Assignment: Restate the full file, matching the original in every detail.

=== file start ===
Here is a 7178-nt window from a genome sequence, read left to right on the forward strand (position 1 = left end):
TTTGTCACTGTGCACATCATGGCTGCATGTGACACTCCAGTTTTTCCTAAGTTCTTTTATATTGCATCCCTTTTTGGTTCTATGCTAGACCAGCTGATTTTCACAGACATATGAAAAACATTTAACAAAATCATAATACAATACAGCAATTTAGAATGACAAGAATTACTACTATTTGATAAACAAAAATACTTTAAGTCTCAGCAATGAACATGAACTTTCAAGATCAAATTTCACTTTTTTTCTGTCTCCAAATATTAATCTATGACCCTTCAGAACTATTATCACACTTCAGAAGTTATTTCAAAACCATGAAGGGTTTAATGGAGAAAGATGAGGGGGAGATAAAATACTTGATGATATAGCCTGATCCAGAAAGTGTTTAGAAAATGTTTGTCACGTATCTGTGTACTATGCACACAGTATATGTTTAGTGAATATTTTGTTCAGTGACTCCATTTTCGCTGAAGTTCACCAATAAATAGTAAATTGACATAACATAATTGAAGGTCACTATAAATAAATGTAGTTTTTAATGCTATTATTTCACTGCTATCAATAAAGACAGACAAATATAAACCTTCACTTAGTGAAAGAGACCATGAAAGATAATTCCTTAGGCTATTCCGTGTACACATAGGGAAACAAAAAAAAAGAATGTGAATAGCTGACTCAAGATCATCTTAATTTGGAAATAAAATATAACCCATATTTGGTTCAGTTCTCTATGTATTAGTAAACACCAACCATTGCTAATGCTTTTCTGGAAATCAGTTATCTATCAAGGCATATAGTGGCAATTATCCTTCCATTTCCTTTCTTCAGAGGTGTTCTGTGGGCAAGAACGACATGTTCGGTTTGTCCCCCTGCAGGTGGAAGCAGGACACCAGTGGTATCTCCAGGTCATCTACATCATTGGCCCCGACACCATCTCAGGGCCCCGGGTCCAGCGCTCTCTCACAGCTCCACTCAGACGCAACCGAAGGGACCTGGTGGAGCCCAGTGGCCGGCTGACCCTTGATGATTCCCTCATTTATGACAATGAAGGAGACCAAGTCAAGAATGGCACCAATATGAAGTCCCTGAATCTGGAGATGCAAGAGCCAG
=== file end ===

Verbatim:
Here is a 7178-nt window from a genome sequence, read left to right on the forward strand (position 1 = left end):
TTTGTCACTGTGCACATCATGGCTGCATGTGACACTCCAGTTTTTCCTAAGTTCTTTTATATTGCATCCCTTTTTGGTTCTATGCTAGACCAGCTGATTTTCACAGACATATGAAAAACATTTAACAAAATCATAATACAATACAGCAATTTAGAATGACAAGAATTACTACTATTTGATAAACAAAAATACTTTAAGTCTCAGCAATGAACATGAACTTTCAAGATCAAATTTCACTTTTTTTCTGTCTCCAAATATTAATCTATGACCCTTCAGAACTATTATCACACTTCAGAAGTTATTTCAAAACCATGAAGGGTTTAATGGAGAAAGATGAGGGGGAGATAAAATACTTGATGATATAGCCTGATCCAGAAAGTGTTTAGAAAATGTTTGTCACGTATCTGTGTACTATGCACACAGTATATGTTTAGTGAATATTTTGTTCAGTGACTCCATTTTCGCTGAAGTTCACCAATAAATAGTAAATTGACATAACATAATTGAAGGTCACTATAAATAAATGTAGTTTTTAATGCTATTATTTCACTGCTATCAATAAAGACAGACAAATATAAACCTTCACTTAGTGAAAGAGACCATGAAAGATAATTCCTTAGGCTATTCCGTGTACACATAGGGAAACAAAAAAAAAGAATGTGAATAGCTGACTCAAGATCATCTTAATTTGGAAATAAAATATAACCCATATTTGGTTCAGTTCTCTATGTATTAGTAAACACCAACCATTGCTAATGCTTTTCTGGAAATCAGTTATCTATCAAGGCATATAGTGGCAATTATCCTTCCATTTCCTTTCTTCAGAGGTGTTCTGTGGGCAAGAACGACATGTTCGGTTTGTCCCCCTGCAGGTGGAAGCAGGACACCAGTGGTATCTCCAGGTCATCTACATCATTGGCCCCGACACCATCTCAGGGCCCCGGGTCCAGCGCTCTCTCACAGCTCCACTCAGACGCAACCGAAGGGACCTGGTGGAGCCCAGTGGCCGGCTGACCCTTGATGATTCCCTCATTTATGACAATGAAGGAGACCAAGTCAAGAATGGCACCAATATGAAGTCCCTGAATCTGGAGATGCAAGAGCCAG